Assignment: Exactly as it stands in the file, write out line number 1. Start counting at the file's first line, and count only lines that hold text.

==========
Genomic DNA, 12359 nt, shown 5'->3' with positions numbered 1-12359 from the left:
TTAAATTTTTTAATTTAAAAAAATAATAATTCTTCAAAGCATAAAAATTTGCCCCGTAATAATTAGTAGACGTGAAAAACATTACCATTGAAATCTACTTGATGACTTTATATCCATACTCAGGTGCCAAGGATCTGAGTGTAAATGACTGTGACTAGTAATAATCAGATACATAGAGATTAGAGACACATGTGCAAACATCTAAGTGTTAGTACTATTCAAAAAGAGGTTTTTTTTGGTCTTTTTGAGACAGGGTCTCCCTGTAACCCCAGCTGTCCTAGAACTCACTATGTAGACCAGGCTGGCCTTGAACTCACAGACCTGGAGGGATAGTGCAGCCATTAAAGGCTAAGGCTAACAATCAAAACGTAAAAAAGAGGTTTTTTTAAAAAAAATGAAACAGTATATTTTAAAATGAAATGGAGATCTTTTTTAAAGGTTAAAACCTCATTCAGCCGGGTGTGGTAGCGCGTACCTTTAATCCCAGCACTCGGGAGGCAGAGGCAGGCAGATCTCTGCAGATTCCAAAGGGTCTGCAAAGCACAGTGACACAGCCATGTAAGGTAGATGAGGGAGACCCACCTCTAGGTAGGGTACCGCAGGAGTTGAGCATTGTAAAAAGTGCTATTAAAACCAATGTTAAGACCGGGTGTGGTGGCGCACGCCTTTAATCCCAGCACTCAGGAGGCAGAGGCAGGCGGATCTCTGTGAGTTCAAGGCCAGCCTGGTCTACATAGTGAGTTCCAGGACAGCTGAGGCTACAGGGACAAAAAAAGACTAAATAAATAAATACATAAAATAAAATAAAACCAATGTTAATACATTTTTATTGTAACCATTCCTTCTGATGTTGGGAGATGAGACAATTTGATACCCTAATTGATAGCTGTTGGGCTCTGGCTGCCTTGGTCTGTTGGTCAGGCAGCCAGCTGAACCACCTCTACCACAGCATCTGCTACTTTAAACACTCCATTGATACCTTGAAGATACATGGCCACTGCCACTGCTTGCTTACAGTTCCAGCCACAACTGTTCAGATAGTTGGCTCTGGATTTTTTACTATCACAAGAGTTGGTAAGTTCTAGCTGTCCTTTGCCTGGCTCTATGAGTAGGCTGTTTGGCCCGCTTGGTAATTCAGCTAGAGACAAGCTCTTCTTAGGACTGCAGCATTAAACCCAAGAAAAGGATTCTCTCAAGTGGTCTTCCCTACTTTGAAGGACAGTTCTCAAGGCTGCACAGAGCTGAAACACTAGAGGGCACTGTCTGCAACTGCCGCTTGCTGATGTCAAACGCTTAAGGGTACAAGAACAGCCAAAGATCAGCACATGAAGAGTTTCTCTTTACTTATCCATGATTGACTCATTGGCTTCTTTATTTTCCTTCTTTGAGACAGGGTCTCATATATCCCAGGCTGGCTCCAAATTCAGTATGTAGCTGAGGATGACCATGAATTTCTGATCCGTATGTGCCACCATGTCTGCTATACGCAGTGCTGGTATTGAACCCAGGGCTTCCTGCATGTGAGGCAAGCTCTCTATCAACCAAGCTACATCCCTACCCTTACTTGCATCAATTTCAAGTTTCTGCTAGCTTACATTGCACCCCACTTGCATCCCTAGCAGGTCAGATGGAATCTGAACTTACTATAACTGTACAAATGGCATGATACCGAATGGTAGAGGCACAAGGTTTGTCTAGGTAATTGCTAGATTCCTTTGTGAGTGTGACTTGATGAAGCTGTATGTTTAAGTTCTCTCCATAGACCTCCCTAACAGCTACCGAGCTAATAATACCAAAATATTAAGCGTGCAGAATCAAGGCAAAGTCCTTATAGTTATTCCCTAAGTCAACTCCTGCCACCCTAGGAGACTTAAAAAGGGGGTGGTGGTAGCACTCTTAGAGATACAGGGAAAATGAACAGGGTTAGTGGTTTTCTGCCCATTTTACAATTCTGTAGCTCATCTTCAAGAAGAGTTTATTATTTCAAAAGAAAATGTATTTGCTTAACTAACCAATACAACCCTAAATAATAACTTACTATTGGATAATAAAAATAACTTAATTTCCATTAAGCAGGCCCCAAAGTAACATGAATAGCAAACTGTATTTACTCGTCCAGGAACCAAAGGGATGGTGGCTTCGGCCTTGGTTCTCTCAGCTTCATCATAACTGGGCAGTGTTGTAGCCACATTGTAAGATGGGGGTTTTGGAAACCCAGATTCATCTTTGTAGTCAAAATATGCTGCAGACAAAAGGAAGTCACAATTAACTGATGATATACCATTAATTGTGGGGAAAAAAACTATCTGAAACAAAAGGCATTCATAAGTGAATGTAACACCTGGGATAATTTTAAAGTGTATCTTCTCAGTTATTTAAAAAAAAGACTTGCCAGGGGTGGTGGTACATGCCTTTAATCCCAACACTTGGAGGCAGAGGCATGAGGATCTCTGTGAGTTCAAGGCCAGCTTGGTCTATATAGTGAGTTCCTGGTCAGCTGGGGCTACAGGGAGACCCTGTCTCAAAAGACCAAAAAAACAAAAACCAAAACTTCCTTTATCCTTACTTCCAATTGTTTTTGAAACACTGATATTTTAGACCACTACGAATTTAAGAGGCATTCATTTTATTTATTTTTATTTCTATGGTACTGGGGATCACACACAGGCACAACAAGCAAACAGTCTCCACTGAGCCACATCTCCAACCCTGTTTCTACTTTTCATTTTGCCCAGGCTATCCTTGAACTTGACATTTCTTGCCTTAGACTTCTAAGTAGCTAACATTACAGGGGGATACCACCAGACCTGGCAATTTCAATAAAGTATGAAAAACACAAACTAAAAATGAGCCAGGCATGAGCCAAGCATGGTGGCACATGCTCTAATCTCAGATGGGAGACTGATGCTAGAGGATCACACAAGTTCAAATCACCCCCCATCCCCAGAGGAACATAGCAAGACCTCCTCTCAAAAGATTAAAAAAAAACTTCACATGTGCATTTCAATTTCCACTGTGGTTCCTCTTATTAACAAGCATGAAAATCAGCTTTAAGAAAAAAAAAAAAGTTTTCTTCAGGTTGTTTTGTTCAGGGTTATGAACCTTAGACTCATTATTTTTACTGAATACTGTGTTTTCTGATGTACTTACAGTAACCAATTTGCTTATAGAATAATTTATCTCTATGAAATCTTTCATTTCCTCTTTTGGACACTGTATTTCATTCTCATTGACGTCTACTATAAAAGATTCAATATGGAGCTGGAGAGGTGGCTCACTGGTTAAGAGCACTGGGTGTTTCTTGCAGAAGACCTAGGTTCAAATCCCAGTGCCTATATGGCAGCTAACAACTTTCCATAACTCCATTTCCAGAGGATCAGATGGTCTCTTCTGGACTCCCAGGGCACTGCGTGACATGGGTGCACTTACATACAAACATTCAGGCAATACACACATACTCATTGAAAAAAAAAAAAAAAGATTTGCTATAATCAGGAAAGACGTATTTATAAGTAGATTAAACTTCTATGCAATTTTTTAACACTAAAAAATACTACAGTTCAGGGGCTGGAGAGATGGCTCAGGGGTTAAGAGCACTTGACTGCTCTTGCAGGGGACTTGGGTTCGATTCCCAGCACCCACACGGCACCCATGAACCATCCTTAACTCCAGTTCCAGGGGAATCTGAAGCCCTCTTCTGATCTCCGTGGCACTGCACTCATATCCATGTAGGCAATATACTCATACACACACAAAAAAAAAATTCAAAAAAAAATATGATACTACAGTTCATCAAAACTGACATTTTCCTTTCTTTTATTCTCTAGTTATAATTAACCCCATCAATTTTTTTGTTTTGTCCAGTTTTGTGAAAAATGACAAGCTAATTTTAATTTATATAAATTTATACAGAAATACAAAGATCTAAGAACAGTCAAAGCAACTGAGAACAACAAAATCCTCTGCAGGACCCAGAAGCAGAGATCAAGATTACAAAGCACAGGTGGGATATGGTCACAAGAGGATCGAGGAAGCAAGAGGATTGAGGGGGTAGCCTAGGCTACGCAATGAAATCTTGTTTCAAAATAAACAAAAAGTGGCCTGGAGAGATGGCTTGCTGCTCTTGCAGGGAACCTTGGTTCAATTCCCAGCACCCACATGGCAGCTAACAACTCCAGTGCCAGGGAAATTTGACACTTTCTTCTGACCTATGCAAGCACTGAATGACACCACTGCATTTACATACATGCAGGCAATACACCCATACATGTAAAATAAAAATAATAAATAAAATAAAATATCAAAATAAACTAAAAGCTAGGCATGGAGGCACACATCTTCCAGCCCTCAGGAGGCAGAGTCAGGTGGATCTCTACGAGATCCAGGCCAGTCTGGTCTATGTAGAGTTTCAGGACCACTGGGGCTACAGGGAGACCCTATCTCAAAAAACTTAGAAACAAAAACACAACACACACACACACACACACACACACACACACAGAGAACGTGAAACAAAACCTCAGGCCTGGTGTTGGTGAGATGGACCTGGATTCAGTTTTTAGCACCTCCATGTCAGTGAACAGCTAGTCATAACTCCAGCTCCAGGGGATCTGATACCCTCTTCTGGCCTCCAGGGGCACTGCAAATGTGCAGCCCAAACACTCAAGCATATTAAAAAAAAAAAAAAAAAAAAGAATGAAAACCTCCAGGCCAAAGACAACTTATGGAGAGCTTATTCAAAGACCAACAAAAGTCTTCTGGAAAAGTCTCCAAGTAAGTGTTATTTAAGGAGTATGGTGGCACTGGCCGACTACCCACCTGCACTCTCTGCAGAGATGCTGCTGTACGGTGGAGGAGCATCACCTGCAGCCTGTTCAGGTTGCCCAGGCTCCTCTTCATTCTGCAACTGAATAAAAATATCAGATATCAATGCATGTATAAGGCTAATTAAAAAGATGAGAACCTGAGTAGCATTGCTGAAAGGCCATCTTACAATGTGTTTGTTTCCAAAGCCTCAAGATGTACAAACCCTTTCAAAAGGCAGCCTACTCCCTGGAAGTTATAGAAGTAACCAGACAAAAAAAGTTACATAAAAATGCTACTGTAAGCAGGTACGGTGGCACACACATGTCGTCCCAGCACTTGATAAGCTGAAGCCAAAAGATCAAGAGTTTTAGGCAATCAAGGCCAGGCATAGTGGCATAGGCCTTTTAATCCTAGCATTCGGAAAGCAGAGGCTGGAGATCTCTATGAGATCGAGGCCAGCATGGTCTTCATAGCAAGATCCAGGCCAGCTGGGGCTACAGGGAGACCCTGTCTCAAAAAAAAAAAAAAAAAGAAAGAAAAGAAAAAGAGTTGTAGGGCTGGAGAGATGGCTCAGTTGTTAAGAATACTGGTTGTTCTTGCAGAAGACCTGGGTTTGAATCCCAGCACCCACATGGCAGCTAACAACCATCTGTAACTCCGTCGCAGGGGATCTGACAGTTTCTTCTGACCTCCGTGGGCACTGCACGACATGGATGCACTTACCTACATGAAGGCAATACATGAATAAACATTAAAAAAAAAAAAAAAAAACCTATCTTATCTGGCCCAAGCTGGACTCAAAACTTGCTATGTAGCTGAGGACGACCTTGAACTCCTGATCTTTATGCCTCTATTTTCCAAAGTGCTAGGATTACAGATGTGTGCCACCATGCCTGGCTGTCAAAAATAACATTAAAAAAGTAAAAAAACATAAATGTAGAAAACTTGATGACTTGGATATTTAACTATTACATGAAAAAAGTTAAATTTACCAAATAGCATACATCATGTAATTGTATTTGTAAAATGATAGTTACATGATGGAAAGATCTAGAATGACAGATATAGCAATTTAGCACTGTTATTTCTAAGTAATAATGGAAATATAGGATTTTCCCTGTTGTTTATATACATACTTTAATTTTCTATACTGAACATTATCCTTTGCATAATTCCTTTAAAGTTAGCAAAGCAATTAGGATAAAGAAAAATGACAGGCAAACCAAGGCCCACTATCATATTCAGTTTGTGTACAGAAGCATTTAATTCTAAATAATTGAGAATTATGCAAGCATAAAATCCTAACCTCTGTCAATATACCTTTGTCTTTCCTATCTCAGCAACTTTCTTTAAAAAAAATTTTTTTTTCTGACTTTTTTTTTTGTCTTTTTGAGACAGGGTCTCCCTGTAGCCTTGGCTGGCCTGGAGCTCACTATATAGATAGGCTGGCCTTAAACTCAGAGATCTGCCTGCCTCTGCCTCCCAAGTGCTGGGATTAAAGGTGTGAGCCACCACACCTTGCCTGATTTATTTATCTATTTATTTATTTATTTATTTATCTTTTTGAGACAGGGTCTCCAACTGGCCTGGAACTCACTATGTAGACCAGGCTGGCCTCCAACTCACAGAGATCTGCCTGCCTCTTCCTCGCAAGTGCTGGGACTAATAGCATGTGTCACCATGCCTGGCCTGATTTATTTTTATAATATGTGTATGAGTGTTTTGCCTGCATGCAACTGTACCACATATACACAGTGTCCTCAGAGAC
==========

Genomic DNA, 12359 nt, shown 5'->3' with positions numbered 1-12359 from the left: